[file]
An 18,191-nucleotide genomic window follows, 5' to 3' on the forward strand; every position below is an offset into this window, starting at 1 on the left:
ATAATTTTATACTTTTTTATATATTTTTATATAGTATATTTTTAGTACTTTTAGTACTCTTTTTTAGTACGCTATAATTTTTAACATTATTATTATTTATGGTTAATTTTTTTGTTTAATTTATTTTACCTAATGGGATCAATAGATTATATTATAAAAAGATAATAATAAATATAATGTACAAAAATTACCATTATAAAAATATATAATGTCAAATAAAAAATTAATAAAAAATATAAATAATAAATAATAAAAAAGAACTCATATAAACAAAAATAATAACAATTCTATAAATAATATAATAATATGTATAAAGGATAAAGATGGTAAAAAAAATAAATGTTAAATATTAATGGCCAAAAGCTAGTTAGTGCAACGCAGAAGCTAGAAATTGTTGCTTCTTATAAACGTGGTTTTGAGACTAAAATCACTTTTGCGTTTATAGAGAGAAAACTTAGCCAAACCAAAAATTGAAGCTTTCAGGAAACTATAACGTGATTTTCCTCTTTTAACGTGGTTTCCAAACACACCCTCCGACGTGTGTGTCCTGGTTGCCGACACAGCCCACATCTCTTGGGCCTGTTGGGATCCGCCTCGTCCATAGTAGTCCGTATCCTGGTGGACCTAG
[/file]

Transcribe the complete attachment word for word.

An 18,191-nucleotide genomic window follows, 5' to 3' on the forward strand; every position below is an offset into this window, starting at 1 on the left:
ATAATTTTATACTTTTTTATATATTTTTATATAGTATATTTTTAGTACTTTTAGTACTCTTTTTTAGTACGCTATAATTTTTAACATTATTATTATTTATGGTTAATTTTTTTGTTTAATTTATTTTACCTAATGGGATCAATAGATTATATTATAAAAAGATAATAATAAATATAATGTACAAAAATTACCATTATAAAAATATATAATGTCAAATAAAAAATTAATAAAAAATATAAATAATAAATAATAAAAAAGAACTCATATAAACAAAAATAATAACAATTCTATAAATAATATAATAATATGTATAAAGGATAAAGATGGTAAAAAAAATAAATGTTAAATATTAATGGCCAAAAGCTAGTTAGTGCAACGCAGAAGCTAGAAATTGTTGCTTCTTATAAACGTGGTTTTGAGACTAAAATCACTTTTGCGTTTATAGAGAGAAAACTTAGCCAAACCAAAAATTGAAGCTTTCAGGAAACTATAACGTGATTTTCCTCTTTTAACGTGGTTTCCAAACACACCCTCCGACGTGTGTGTCCTGGTTGCCGACACAGCCCACATCTCTTGGGCCTGTTGGGATCCGCCTCGTCCATAGTAGTCCGTATCCTGGTGGACCTAG